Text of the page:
Product review: Clean Green Dog Loo

May 26th, 2015

Here at Fresh Design, we sometimes get asked to give our opinion on products that fit in with our philosophy of a contemporary, modern home. We also like anything that’s a new take on a traditional idea, or that contributes to a home that’s clean and efficient to run. Recently, we embarked on what may be one of our quirkiest product reviews ever  - the Clean Green Dog Loo.

Yes, that’s right – a dog loo! It’s from Armitage Pet Care, and offers a safe and environmentally friendly way to get rid of pet waste. The Clean Green Dog Loo can be positioned in the ground in your garden and naturally flushes away waste instead of contributing to landfill.

The Clean Green Dog Loo has an RRP of £24.99 and is available from a wide range of high-street grocery outlets and pet retailers, such as Tesco, Amazon and Vet UK. The loo comes with everything you need, including five bio-activator capsules. You can buy additional bio-activator capsules in packs of 15, RRP£4.99.

The Clean Green Dog Loo from Armitage Pet Care

If you’re a pet owner, there’s nothing worse than having areas of the garden where you have to take care putting your feet, so the idea of this disposal unit appealed.

The package contains the unit itself, which consists of a bucket with a drainage unit that sits on top, a ‘poop scoop’ and a pack of bio-activator liquid capsules. The idea is that you bury the bucket in the ground and fill it with water. The drainage unit, also buried, sits on top of the bucket to stop debris falling in.

You add the dog waste to the bucket, and pour in a regular supply of the bio-activator, which breaks down the waste. When the bucket is full, you flush the whole thing out with water and the diluted waste is washed away through the drainage holes into the ground.

Then you add more liquid, and start again. According to the manufacturers, there’s no smell and the waste is safely disposed of.

What’s in the Clean Green Dog Loo package

We started by digging a hole of the requisite size – 24″ across by 27″ deep. We’re lucky enough to have an area of the garden against a back wall which is completely hidden, so we chose this for a site. The unit won’t work well on heavy, clay soil as it won’t drain properly, but fortunately this wasn’t a problem for us.

Fresh Design dog Monty Spaniel checks it out

After digging the hole, the next instruction was to fill the bottom of the hole with rubble, stones and half bricks to provide good drainage.

Ah. Well, that’s not the sort of thing we have lying around the garden, so we grabbed a bucket and set off to beg some rubble from next door’s builders, who were rebuilding a wall.

After filling the bucket, they kindly offered to carry it back for us. “Erm,no, that’s OK, thank you,” we said.

“What do you want it for, anyway?” they asked.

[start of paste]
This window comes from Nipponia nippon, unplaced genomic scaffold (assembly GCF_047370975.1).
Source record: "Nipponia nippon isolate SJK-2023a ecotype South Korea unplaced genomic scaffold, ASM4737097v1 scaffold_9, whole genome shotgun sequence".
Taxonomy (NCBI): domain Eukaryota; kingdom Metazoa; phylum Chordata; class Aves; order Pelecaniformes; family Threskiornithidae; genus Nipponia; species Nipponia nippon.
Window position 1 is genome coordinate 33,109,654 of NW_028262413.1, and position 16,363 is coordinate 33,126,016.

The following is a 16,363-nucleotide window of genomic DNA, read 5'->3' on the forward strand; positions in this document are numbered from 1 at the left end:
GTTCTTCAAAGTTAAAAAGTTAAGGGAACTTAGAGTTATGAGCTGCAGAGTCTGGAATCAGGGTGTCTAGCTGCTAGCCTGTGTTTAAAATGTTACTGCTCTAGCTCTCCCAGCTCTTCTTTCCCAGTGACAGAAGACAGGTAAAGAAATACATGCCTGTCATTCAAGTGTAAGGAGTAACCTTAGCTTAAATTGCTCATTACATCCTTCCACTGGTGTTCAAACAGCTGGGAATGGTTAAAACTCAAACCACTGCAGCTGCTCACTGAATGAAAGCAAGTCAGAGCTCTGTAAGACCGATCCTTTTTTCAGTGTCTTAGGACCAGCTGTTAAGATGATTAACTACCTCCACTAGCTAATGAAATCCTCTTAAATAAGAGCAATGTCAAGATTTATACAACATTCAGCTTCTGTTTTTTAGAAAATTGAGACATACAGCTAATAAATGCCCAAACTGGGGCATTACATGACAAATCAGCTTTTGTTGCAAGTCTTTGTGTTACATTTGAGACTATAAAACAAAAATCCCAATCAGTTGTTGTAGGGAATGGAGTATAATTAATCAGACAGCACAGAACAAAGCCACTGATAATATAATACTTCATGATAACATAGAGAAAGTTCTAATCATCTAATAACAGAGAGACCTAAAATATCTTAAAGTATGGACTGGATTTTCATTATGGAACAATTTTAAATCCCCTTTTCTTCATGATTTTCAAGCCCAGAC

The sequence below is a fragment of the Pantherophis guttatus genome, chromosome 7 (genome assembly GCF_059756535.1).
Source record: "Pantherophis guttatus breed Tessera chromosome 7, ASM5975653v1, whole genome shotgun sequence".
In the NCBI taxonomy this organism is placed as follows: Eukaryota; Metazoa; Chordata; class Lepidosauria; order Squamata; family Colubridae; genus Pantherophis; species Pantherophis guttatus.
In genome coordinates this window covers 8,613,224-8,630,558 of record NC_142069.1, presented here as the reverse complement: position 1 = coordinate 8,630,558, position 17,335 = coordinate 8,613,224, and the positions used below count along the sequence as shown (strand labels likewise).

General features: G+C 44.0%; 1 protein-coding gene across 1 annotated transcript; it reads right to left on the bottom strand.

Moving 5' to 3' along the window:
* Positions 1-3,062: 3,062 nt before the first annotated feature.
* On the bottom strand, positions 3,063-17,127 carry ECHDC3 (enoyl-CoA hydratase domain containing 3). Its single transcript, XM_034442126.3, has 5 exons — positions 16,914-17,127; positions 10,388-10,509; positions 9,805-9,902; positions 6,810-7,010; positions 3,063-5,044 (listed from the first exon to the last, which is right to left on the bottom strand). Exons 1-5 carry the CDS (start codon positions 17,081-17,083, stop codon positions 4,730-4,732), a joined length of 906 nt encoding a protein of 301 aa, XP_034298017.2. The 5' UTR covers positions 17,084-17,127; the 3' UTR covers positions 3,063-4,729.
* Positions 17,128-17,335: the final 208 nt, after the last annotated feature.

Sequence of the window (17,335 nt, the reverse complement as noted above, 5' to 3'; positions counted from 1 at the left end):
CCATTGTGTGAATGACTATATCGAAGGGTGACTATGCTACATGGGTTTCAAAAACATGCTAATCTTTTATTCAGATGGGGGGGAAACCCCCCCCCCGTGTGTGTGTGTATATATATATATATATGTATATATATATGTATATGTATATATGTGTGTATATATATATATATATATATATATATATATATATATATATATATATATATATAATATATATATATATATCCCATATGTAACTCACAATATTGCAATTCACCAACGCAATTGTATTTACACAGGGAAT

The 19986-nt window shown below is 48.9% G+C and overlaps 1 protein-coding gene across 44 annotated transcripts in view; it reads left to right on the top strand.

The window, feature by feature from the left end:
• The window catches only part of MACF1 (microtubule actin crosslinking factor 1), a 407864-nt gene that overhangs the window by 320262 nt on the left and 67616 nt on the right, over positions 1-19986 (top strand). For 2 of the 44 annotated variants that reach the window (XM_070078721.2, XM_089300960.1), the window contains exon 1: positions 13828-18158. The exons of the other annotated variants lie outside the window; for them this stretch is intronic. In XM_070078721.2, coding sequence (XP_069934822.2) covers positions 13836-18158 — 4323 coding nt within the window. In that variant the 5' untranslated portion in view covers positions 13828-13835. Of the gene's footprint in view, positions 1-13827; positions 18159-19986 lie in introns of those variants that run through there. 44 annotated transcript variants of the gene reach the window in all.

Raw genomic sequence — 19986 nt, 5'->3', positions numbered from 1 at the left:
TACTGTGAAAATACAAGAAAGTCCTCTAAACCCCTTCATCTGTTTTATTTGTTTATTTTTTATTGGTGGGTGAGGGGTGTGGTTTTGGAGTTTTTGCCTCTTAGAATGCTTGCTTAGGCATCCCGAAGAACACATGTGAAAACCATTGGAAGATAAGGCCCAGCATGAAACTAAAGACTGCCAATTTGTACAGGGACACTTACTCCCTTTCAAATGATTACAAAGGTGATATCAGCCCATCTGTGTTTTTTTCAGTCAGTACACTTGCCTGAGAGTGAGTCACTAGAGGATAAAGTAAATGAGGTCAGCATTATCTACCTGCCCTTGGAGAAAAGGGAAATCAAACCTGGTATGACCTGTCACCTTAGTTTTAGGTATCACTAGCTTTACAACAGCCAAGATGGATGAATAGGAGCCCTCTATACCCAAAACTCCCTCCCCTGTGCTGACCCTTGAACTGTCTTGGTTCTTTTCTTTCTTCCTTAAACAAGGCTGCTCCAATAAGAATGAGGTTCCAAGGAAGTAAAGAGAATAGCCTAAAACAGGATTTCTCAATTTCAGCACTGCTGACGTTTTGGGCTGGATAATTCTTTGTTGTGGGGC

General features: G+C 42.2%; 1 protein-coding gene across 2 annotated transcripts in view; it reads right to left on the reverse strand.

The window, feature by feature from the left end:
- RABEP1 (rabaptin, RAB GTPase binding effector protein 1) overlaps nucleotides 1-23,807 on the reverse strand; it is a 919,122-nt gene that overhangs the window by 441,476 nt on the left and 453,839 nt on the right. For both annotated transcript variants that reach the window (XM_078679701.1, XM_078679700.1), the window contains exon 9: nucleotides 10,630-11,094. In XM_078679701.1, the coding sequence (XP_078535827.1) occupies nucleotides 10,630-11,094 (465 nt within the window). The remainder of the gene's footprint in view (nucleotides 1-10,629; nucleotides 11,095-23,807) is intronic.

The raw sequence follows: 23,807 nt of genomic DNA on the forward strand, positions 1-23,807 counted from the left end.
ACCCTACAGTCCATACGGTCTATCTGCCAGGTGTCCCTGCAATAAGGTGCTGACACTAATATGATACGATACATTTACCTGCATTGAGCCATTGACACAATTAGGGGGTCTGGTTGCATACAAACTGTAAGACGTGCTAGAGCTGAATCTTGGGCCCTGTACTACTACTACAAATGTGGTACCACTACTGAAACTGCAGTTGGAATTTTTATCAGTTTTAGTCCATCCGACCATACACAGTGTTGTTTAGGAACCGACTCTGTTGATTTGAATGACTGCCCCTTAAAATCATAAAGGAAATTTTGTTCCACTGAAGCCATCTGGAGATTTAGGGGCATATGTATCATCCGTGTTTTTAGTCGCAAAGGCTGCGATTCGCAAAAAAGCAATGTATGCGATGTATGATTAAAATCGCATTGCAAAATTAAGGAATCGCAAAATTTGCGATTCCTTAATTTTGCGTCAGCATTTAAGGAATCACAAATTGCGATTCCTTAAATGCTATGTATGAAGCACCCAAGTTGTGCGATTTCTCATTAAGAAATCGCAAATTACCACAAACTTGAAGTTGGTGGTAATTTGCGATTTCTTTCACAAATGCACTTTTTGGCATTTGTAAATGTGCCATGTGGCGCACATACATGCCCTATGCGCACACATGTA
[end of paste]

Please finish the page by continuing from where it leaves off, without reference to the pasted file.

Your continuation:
“Gonnastalldogloothanks!” we muttered, grabbing the bucket and scuttling off amongst the bemused stares.

Once safely back in the garden, we completed the installation easily by tipping in the rubble, adding in the bucket and drainage unit and pouring in the water and the bio-activator liquid.

“Really? I have to learn to flush this?”

The Fresh Design dog loo verdict

So, what did we think of it?

The bad bits

The scoop that came with the package was a bit flimsy and we ended up sticking with our own trowel, and the bio-activator liquid is an ongoing  expense as you have to add one capsule a week.

It can’t be used on heavy clay soil, and wouldn’t be suitable if you had several dogs as the bucket is fairly small, and would probably fill up before the waste had a chance to decompose.

The good bits

After it had been in use for several days, the unit didn’t smell at all and showed no signs of filling up.

It was discreet, as the top sits only two inches above the ground and there was no way of telling what it was if you didn’t know.

It was great to have a ‘proper’ place to dispose of waste where it wouldn’t do any harm, and it’s much more eco-friendly than bagging waste and sending it to landfill.

Overall, it gets a big woof from us – it’s a great idea, at an accessible price.

The finished loo sits only 2 inches proud of the ground

 Reviewed by Sara Walker, with special assistance from Monty the dog


RHS Chelsea Flower Show 2015: 5 more inspiring show gardens

May 20th, 2015

The trouble with the RHS Chelsea Flower Show is that there are so many gorgeous gardens and ideas. Here are five more that have caught our eye this year.

 1. Royal Bank of Canada garden

We couldn’t help but be blown away by the use of curves in this garden design, as they feature heavily. It looks like a design that could easily be translated into a back garden (or elements of it at least) and we love the mix of planting, mixing edible plants alongside flowers and bushes. The decked area is particularly appealing and we’d happily go and try out those seats.

Matthew Wilson designed this garden for the Royal Bank of Canada and it was built by Clifton Nurseries. It won a silver-gilt medal.

(Image credit: RHS / Neil Hepworth)

2. The Cloudy Bay garden in association with Vital Earth


A garden inspired by wine! Harry and David Rich have taken the tasting notes and characteristics of two of Cloudy Bay’s popular wines – a Pinot Noir and Sauvignon Blanc – as inspiration for this garden.

We’re attracted by the design and construction of the boundaries and walls – mixing modern with old skills – and the fact that the planting is very natural.

There’s even a rather fun moveable shack!

This is definitely a garden we’d like to spend time in (and perhaps drinking wine in too!). It was built by Rich Landscapes and Big Fish Landscapes and sponsored by Cloudy Bay and Bord na Mona. It won a gold medal.

(Image credits:  RHS / Tim Sandall)

3. The Beauty of Islam garden with Al Barari Firm Management LLC

This garden is beautifully designed and we love both the concept, design and architecture. It was designed by Kamelia Bin Zaal and built by The Outdoor Room.